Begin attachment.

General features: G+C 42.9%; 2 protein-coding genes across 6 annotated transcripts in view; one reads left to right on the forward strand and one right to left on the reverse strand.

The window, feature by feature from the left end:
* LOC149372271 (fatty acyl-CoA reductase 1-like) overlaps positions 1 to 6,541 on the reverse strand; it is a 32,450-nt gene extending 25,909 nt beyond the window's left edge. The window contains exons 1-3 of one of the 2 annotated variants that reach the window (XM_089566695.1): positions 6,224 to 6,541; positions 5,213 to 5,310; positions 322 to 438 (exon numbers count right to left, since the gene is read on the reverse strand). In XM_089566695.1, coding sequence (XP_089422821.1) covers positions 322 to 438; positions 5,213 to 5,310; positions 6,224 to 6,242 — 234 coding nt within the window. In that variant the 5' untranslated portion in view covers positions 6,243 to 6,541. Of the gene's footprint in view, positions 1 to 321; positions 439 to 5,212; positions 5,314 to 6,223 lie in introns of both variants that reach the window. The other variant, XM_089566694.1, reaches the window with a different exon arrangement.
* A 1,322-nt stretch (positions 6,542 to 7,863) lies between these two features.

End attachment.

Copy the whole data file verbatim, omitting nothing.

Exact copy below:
General features: G+C 42.9%; 2 protein-coding genes across 6 annotated transcripts in view; one reads left to right on the forward strand and one right to left on the reverse strand.

The window, feature by feature from the left end:
* LOC149372271 (fatty acyl-CoA reductase 1-like) overlaps positions 1 to 6,541 on the reverse strand; it is a 32,450-nt gene extending 25,909 nt beyond the window's left edge. The window contains exons 1-3 of one of the 2 annotated variants that reach the window (XM_089566695.1): positions 6,224 to 6,541; positions 5,213 to 5,310; positions 322 to 438 (exon numbers count right to left, since the gene is read on the reverse strand). In XM_089566695.1, coding sequence (XP_089422821.1) covers positions 322 to 438; positions 5,213 to 5,310; positions 6,224 to 6,242 — 234 coding nt within the window. In that variant the 5' untranslated portion in view covers positions 6,243 to 6,541. Of the gene's footprint in view, positions 1 to 321; positions 439 to 5,212; positions 5,314 to 6,223 lie in introns of both variants that reach the window. The other variant, XM_089566694.1, reaches the window with a different exon arrangement.
* A 1,322-nt stretch (positions 6,542 to 7,863) lies between these two features.